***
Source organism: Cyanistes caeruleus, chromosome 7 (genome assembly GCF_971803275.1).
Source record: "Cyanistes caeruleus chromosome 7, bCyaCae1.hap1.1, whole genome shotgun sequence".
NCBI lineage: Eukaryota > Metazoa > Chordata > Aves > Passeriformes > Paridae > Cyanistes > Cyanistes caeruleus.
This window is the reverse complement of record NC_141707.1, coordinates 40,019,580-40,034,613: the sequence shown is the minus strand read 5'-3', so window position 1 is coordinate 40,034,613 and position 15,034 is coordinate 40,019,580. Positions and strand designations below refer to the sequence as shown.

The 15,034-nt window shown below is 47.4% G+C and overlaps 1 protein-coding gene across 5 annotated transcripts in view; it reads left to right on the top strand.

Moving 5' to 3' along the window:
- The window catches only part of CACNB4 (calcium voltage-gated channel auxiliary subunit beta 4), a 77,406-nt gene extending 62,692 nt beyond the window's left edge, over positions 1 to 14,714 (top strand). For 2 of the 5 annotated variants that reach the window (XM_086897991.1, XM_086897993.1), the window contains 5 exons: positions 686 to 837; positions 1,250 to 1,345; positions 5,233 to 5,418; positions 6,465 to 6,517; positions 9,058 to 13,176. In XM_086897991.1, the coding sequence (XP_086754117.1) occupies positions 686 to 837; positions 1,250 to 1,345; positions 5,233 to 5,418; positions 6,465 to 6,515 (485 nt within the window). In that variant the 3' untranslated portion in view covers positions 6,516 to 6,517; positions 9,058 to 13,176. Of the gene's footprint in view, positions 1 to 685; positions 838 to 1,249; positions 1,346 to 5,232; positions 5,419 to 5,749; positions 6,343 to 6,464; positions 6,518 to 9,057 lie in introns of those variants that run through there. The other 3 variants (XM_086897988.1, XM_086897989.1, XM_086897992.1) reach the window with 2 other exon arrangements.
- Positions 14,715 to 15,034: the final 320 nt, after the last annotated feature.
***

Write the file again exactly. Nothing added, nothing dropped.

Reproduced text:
Source organism: Cyanistes caeruleus, chromosome 7 (genome assembly GCF_971803275.1).
Source record: "Cyanistes caeruleus chromosome 7, bCyaCae1.hap1.1, whole genome shotgun sequence".
NCBI lineage: Eukaryota > Metazoa > Chordata > Aves > Passeriformes > Paridae > Cyanistes > Cyanistes caeruleus.
This window is the reverse complement of record NC_141707.1, coordinates 40,019,580-40,034,613: the sequence shown is the minus strand read 5'-3', so window position 1 is coordinate 40,034,613 and position 15,034 is coordinate 40,019,580. Positions and strand designations below refer to the sequence as shown.

The 15,034-nt window shown below is 47.4% G+C and overlaps 1 protein-coding gene across 5 annotated transcripts in view; it reads left to right on the top strand.

Moving 5' to 3' along the window:
- The window catches only part of CACNB4 (calcium voltage-gated channel auxiliary subunit beta 4), a 77,406-nt gene extending 62,692 nt beyond the window's left edge, over positions 1 to 14,714 (top strand). For 2 of the 5 annotated variants that reach the window (XM_086897991.1, XM_086897993.1), the window contains 5 exons: positions 686 to 837; positions 1,250 to 1,345; positions 5,233 to 5,418; positions 6,465 to 6,517; positions 9,058 to 13,176. In XM_086897991.1, the coding sequence (XP_086754117.1) occupies positions 686 to 837; positions 1,250 to 1,345; positions 5,233 to 5,418; positions 6,465 to 6,515 (485 nt within the window). In that variant the 3' untranslated portion in view covers positions 6,516 to 6,517; positions 9,058 to 13,176. Of the gene's footprint in view, positions 1 to 685; positions 838 to 1,249; positions 1,346 to 5,232; positions 5,419 to 5,749; positions 6,343 to 6,464; positions 6,518 to 9,057 lie in introns of those variants that run through there. The other 3 variants (XM_086897988.1, XM_086897989.1, XM_086897992.1) reach the window with 2 other exon arrangements.
- Positions 14,715 to 15,034: the final 320 nt, after the last annotated feature.